Chapter 16
Proceeds of crime requests


16.1Over the last 30 years, there has been a global effort to eliminate the funding of crime and its financial benefits. Countries have developed a variety of different mechanisms to confiscate the proceeds of crime and instruments of crime. Proceeds of crime are the financial rewards of criminal offending. Instruments of crime are items like boats or houses that are used to commit crimes.

16.2These confiscation mechanisms operate at a domestic level. However, it is increasingly easy for financial and property transactions to take place across national borders, and therefore, international cooperation is needed.

16.3In 2009, New Zealand enacted the Criminal Proceeds (Recovery) Act 2009 (CPRA) to create a new domestic confiscation regime. The Mutual Assistance in Criminal Matters Act 1992 (MACMA) was also amended to create a new regime for giving effect to foreign orders concerning proceeds and instruments of crime.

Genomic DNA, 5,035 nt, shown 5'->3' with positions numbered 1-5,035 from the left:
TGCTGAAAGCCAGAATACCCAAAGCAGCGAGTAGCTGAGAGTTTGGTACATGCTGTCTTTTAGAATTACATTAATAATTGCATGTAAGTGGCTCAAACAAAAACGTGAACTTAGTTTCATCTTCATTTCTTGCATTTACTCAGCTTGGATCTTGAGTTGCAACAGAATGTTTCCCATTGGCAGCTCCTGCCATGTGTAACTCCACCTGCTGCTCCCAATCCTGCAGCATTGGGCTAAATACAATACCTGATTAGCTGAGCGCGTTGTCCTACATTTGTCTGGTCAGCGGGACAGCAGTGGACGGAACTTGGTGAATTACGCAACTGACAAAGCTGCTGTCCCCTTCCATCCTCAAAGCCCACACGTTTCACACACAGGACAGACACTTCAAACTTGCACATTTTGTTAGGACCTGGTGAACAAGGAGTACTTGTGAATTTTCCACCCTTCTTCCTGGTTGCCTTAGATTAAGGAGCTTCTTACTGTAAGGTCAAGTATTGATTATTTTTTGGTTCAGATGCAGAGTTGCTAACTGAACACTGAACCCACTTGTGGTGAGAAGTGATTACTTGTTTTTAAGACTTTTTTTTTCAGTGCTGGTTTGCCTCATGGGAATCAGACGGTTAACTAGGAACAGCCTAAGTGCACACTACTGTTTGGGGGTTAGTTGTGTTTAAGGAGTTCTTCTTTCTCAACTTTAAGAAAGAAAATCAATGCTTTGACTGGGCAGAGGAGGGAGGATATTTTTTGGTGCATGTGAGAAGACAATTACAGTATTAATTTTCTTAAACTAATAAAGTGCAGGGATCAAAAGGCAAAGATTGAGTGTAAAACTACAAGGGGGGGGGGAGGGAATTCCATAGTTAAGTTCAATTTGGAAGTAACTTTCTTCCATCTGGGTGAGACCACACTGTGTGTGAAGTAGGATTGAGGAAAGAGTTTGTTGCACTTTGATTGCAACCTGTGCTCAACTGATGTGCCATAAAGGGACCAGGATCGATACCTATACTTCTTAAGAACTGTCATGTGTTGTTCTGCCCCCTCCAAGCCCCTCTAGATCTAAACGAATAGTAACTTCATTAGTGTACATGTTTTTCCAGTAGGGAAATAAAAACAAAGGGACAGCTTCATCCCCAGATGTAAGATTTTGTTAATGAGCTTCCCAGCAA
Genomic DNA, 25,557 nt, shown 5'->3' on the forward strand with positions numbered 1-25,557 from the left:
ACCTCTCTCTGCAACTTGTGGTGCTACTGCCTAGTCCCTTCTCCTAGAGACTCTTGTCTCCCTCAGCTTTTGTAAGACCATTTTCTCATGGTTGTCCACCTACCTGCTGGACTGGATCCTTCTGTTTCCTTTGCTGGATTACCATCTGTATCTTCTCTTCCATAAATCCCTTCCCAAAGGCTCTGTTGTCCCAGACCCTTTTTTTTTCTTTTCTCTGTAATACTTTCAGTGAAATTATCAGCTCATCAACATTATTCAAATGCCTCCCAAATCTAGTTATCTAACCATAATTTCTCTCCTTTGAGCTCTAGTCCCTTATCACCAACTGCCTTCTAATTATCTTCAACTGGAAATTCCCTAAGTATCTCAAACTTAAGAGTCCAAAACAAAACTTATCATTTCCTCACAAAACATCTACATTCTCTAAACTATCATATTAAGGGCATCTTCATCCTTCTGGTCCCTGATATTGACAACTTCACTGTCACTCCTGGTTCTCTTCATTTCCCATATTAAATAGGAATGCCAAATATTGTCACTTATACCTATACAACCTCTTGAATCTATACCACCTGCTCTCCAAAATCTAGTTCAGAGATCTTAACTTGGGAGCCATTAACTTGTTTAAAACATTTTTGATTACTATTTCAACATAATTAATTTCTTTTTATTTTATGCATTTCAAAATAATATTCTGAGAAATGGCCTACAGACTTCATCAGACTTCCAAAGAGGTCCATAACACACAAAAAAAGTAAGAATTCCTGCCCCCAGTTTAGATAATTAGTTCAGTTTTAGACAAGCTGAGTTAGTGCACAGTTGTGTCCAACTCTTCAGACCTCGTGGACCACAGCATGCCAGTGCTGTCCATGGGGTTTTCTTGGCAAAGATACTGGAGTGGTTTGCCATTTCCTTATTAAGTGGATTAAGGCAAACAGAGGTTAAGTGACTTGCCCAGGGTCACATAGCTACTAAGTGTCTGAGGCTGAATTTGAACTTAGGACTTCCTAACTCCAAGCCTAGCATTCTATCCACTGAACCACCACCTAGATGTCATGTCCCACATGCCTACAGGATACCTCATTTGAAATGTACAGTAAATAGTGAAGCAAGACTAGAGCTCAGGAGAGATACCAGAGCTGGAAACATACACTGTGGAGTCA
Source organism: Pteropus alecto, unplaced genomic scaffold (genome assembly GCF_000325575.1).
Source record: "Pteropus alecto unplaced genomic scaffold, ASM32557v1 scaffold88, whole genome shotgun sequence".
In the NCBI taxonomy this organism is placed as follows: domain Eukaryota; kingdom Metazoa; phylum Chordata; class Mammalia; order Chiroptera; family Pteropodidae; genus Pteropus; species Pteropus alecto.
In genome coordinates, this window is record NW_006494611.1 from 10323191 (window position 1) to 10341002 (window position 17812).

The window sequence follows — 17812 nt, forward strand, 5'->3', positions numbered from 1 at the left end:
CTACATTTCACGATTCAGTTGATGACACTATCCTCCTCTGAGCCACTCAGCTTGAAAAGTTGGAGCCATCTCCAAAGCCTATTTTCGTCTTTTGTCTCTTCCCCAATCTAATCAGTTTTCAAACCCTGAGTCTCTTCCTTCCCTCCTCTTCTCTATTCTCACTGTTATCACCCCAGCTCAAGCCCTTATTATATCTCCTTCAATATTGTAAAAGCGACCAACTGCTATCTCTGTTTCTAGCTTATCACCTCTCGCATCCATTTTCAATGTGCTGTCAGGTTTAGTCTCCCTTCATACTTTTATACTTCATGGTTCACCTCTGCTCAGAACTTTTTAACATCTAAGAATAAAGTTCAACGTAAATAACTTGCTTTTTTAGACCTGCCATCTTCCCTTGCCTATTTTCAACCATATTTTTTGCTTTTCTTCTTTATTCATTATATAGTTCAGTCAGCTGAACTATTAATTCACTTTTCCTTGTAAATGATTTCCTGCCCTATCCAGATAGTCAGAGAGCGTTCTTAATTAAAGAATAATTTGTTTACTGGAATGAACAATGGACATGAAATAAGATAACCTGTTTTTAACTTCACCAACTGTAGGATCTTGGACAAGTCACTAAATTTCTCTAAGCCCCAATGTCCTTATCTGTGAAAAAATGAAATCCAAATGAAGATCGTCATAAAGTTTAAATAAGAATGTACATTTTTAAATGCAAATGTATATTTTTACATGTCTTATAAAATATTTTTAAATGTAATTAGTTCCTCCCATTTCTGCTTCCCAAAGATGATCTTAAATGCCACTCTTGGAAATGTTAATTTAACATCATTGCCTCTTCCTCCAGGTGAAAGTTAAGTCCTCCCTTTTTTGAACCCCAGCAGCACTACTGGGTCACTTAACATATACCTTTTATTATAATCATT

16.4In this chapter, we examine the relationship between CPRA and MACMA, and we consider whether these Acts align to provide an effective and appropriate regime for enforcing foreign orders. We begin by discussing the legislation and also look at New Zealand’s existing international obligations in this area. The chapter then shifts to examine the four stages of the confiscation process to assess whether New Zealand is providing appropriate and effective international assistance.

16.5We find that the current regime is deficient. Firstly, there are technical problems because the language in the statutes is not aligned. Secondly, there are significant gaps in the legislation, particularly in relation to sharing confiscated assets with foreign countries.


16.6Countries will variously describe mechanisms to confiscate proceeds and instruments of crime as involving identifying, tracing, freezing, restraining, seizing, forfeiting, confiscating, or disposing of the relevant assets. All of these terms have technical legal meanings, which differ slightly in different jurisdictions. In practice, however, they describe the following four-stage process: